By Sam McPherson
Close losses will damper any football season, whether it’s collegiate or professional, and the Oakland Raiders are learning this the hard way in 2013. For the third time this season, the Silver and Black lost a game by four points, and when the team’s record is sitting at 4-7 now, it’s not hard to see where this season went wrong.
In Sunday’s 23-19 home loss to the Tennessee Titans, the Raiders missed a lot of opportunities on both sides of the ball. The defense gave up the winning score with 10 seconds left, and the offense just didn’t score enough touchdowns, settling for four Sebastian Janikowski field goals.
With five games left in the season and very little hope for the playoffs, it’s time for the Raiders to start thinking about 2014 and how they can close the small gaps that cost the team at least three wins in 2013.
Offense Grade: C+
Despite going just three-for-10 on third-down conversions, the Raiders still made enough trips into Tennessee territory to attempt six field goals. The team’s 353 total yards was a good numbers, and Oakland averaged 6.4 yards per play. But two missed field goals and two turnovers cost the team dearly in a game the Raiders lost by four points.
Matt McGloin played as well as anyone could expect for an undrafted rookie quarterback who began the year fourth on the depth chart. He completed 19 passes to seven different receivers, and while his interception in the second quarter led to three Titans’ points, it was bound to happen eventually. Overall, he threw for 260 yards and led the team to a go-ahead score in the fourth quarter.
Running back Rashad Jennings had 16 carries for 73 yards to pace the ground attack, and wide receiver Rod Streater had five catches for 93 yards to lead the receiving corps, although Streater did fumble once as well.
When assessing these performances, it’s important to note that McGloin, Jennings and Streater are not the “top” players at their positions, respectively, on this roster. The Raiders are playing with a backup deck, so to speak, and that being said, they did pretty well still under the circumstances.
But in the NFL, that isn’t good enough, and the excuses don’t matter. A loss is a loss, and the offense needed to do a lot more in this game for Oakland to win.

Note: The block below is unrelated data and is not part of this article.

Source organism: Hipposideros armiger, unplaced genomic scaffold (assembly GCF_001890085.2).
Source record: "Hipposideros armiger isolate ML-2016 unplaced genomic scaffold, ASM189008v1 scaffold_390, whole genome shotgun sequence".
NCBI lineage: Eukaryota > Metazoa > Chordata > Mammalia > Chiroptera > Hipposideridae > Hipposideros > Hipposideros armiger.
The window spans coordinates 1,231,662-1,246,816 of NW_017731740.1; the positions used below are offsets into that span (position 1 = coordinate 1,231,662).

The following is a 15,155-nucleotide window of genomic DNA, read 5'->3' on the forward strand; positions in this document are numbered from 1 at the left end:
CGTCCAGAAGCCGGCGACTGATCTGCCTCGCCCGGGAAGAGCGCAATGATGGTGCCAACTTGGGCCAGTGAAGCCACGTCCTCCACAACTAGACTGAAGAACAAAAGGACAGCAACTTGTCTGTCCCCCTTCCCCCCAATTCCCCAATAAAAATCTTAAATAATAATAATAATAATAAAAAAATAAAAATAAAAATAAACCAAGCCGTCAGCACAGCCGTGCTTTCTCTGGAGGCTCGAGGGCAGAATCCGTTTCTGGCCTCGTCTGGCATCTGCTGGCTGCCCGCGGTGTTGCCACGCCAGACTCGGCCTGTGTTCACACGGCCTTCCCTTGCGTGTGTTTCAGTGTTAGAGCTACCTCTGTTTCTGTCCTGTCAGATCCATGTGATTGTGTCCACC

Defense Grade: F
Facing a mediocre journeyman quarterback like Ryan Fitzpatrick, the Raiders defense just flunked on Sunday at home. The Harvard grad threw for 320 yards in 42 attempts, completing 30 passes without an interception. He also threw two touchdowns and ran for 26 yards on five scrambles. His QB rating for the day was 109.2, a full 32 points higher than his career rating.
It was that kind of day for the Oakland defense.
The Raiders did hold the Titans’ running game in check, holding backs Chris Johnson and Shonn Greene to just 88 yards on 24 carries. But behind Fitzpatrick’s throws to wideouts Justin Hunter and Kendall Wright — each had six receptions for 100+ yards and a TD on the day — Tennessee converted ten of 18 third-down tries and held the ball for almost 36 minutes of game time.
That’s a long day for any defense, and the Raiders were just plain out of gas when the Titans scored the winning touchdown with just ten seconds left. Those last ten yards, of 426 given up overall, were the nail in the coffin.
Quarterback Grade: B-
McGloin’s second start wasn’t as good as his first last week against Houston on the road, but it was still a pretty good effort for just a second career start. The young QB averaged 8.1 yards per attempt, which is a pretty number, and again, McGloin did get the Raiders the lead with just 6:10 left in the game. What else can you ask of a rookie quarterback, really?
The Raiders made 14 first downs through the air, compared to just four on the ground, so the quarterback moved the team effectively all day. No, Oakland didn’t convert a lot of that action into touchdowns, of course — settling for six field goal attempts on a day when your team loses by four points is a frustrating reality.
And yes, McGloin also threw the interception in the shadow of his own goal posts that led to a Tennessee FG.
But all in all, the quarterback isn’t really the reason the Raiders lost this game.
Special Teams Grade: B-
In the modern NFL, converting just four of your six field-goal attempts isn’t acceptable. It’s downright poor. Janikowski missed a 32-yard attempt, which is just inexcusable. After being almost automatic for a long time from inside 40 yards, the Raiders veteran kicker has missed two this year from that range.
His other miss was from 47 yards, but Janikowski made attempts from 48 and 52 yards on Sunday. Successful NFL teams generally rely on kickers to be consistently automatic any time they send their guy out there to score points. If the strong lefty makes both those misses, maybe the Raiders don’t lose this game.
Taiwan Jones again made some big kickoff returns (three for 80 yards), and Marquette King boomed his two punts to the tune of 47.5 yards per kick. The kick coverage teams did a great job of limiting the Titans on returns all game long.
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Sam McPherson is a freelance writer covering all things Oakland A’s. His work can be found on Examiner.com.